Until an application has undergone user testing, it is not possible to confidently say whether or not it is truly effective and useful. User testing can provide insights into how people may use a system, in contrast to how you may envisage them using it. Those who develop a system may find it easy to use and understand because they have been using it over the period it was developed, and thus are unable to give an unbiased evaluation of a system. They are too familiar with it.
In a user test a number of people, representative of the final intended users of an application, use it and give feedback. Usually, they will be observed and asked questions to determine if the design of an application is logical, understandable and usable, and if there were any flaws and inconsistencies.
The main motivation for user testing this system was to evaluate the desirability of a pen-based formula entry system: to see if it is something that people would want and use over existing systems, such as command-string or template-based editors. It also provided the opportunity to see how people found the user interface ideas: the modify stroke groups with a squiggle select and the pop up menu for overriding the character recogniser. It also provided the opportunity to gather data on the accuracy of the new stroke grouping algorithm and the performance of a graph rewriting formula parser on handwritten input.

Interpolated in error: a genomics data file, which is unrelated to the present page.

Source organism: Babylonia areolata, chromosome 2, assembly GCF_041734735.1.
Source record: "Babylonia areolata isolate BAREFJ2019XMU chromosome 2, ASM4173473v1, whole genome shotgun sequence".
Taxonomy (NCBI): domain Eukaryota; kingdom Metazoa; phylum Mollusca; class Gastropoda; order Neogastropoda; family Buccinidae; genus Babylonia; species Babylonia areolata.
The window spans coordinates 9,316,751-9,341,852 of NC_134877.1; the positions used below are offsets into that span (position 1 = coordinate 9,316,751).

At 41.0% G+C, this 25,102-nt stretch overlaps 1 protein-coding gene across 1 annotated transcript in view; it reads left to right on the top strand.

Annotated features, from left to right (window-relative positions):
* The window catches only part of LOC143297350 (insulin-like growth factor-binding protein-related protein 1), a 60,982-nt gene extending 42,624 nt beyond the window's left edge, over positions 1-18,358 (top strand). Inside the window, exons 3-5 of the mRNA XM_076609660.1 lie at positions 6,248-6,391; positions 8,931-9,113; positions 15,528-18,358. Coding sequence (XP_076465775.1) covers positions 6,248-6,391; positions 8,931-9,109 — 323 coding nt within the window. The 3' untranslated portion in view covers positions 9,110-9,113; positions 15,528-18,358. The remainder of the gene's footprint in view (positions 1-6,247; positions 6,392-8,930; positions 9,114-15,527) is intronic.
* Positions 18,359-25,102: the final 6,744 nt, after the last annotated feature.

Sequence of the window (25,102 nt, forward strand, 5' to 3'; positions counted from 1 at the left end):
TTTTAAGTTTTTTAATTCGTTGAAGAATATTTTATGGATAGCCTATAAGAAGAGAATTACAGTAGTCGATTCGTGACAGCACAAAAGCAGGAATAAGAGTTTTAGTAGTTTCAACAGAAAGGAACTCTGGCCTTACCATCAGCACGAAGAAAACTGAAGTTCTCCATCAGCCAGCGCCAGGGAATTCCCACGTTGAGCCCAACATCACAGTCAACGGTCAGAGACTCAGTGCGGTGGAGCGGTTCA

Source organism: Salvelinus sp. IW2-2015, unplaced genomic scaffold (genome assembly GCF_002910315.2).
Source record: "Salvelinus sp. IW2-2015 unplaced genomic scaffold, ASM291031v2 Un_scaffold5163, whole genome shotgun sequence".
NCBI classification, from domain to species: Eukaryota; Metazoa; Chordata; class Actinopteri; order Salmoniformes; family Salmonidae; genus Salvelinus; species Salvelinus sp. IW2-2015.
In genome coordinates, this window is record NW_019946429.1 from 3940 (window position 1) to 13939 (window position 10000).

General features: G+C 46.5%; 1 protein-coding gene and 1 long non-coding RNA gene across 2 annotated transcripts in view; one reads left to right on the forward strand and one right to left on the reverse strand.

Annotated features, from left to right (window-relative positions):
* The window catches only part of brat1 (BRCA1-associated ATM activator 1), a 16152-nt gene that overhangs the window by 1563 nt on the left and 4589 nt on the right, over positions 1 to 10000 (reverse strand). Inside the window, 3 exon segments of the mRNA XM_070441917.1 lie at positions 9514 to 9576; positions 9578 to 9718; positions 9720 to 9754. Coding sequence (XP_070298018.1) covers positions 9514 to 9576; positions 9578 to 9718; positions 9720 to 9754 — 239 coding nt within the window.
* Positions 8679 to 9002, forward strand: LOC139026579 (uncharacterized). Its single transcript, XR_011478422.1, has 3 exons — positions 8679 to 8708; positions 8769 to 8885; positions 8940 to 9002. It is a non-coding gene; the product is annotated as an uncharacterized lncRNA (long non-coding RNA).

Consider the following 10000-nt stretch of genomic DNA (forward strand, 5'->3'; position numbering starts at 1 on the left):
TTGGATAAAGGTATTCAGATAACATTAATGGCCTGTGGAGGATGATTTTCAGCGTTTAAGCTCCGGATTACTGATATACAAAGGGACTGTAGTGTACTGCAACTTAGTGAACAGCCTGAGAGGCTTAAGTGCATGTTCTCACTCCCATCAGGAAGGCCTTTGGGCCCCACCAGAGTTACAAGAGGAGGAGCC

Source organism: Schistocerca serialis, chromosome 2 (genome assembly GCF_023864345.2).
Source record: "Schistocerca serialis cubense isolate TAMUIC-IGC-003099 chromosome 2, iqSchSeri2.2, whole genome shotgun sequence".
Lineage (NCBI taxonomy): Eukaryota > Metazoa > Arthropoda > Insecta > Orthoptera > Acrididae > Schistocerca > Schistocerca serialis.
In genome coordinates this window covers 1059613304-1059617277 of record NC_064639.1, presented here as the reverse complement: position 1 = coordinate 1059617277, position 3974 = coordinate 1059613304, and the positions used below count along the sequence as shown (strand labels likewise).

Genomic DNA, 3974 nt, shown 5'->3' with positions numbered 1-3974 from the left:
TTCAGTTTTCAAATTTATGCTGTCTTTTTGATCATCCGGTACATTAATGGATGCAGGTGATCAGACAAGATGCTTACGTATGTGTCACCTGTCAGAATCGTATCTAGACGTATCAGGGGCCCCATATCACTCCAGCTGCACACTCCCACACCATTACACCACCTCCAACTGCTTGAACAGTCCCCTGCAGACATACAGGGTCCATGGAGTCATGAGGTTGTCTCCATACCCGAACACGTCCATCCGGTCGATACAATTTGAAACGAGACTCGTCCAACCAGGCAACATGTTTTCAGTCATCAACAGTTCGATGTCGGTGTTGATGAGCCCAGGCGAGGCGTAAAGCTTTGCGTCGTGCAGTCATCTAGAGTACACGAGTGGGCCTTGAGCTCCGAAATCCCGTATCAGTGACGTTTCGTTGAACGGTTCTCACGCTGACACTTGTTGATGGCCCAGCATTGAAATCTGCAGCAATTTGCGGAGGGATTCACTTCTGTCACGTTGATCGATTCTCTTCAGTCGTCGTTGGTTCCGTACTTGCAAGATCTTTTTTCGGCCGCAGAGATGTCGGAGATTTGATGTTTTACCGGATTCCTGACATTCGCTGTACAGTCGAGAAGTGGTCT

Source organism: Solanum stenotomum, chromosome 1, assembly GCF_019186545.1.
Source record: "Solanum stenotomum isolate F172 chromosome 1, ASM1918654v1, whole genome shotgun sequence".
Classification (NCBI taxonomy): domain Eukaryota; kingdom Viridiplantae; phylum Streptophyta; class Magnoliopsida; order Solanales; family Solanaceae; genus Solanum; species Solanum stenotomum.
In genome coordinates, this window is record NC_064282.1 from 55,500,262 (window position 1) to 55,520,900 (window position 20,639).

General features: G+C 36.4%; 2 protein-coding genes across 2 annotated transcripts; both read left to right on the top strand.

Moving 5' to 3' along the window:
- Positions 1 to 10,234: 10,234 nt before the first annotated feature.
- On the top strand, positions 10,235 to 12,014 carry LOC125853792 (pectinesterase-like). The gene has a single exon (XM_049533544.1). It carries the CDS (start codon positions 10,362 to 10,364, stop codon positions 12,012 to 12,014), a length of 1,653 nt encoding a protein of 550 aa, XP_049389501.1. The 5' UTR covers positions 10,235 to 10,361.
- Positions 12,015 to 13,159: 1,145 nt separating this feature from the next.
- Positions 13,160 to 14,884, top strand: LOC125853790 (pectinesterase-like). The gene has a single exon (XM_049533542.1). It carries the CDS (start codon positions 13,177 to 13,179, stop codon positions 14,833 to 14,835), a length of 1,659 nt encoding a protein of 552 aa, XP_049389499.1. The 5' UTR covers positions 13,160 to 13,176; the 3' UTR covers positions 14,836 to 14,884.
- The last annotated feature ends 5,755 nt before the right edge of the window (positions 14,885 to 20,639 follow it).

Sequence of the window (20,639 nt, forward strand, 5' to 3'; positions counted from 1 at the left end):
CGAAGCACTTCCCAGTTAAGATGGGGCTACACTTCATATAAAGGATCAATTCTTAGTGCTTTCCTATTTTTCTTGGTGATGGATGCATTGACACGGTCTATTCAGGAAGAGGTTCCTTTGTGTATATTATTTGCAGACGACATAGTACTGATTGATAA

This chapter discusses aspects of conducting user testing: designing the test, choosing participants, ethical considerations, running the test itself and the post-test analysis. This chapter also discusses usability inspection, another method for evaluating user interfaces.